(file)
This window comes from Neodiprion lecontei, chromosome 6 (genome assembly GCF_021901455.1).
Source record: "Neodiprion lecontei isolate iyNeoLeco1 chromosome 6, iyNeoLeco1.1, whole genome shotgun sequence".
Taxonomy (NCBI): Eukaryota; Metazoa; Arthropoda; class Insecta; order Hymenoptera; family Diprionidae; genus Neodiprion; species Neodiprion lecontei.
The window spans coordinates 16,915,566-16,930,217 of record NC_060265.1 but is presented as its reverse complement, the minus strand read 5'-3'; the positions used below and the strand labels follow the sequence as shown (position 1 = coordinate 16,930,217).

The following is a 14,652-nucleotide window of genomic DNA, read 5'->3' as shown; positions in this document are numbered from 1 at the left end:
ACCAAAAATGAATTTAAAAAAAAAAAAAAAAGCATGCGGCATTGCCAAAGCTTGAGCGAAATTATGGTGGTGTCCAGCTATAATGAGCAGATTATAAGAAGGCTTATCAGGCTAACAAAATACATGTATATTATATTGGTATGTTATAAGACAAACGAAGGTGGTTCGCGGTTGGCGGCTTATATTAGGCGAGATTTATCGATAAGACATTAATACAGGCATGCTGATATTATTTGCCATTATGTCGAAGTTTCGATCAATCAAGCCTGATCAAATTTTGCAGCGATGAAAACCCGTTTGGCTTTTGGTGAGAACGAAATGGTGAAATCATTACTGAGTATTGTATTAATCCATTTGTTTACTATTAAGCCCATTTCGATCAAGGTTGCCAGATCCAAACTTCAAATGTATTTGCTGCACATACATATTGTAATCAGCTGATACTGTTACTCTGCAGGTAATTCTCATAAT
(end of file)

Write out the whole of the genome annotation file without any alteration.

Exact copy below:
This window comes from Neodiprion lecontei, chromosome 6 (genome assembly GCF_021901455.1).
Source record: "Neodiprion lecontei isolate iyNeoLeco1 chromosome 6, iyNeoLeco1.1, whole genome shotgun sequence".
Taxonomy (NCBI): Eukaryota; Metazoa; Arthropoda; class Insecta; order Hymenoptera; family Diprionidae; genus Neodiprion; species Neodiprion lecontei.
The window spans coordinates 16,915,566-16,930,217 of record NC_060265.1 but is presented as its reverse complement, the minus strand read 5'-3'; the positions used below and the strand labels follow the sequence as shown (position 1 = coordinate 16,930,217).

The following is a 14,652-nucleotide window of genomic DNA, read 5'->3' as shown; positions in this document are numbered from 1 at the left end:
ACCAAAAATGAATTTAAAAAAAAAAAAAAAAGCATGCGGCATTGCCAAAGCTTGAGCGAAATTATGGTGGTGTCCAGCTATAATGAGCAGATTATAAGAAGGCTTATCAGGCTAACAAAATACATGTATATTATATTGGTATGTTATAAGACAAACGAAGGTGGTTCGCGGTTGGCGGCTTATATTAGGCGAGATTTATCGATAAGACATTAATACAGGCATGCTGATATTATTTGCCATTATGTCGAAGTTTCGATCAATCAAGCCTGATCAAATTTTGCAGCGATGAAAACCCGTTTGGCTTTTGGTGAGAACGAAATGGTGAAATCATTACTGAGTATTGTATTAATCCATTTGTTTACTATTAAGCCCATTTCGATCAAGGTTGCCAGATCCAAACTTCAAATGTATTTGCTGCACATACATATTGTAATCAGCTGATACTGTTACTCTGCAGGTAATTCTCATAAT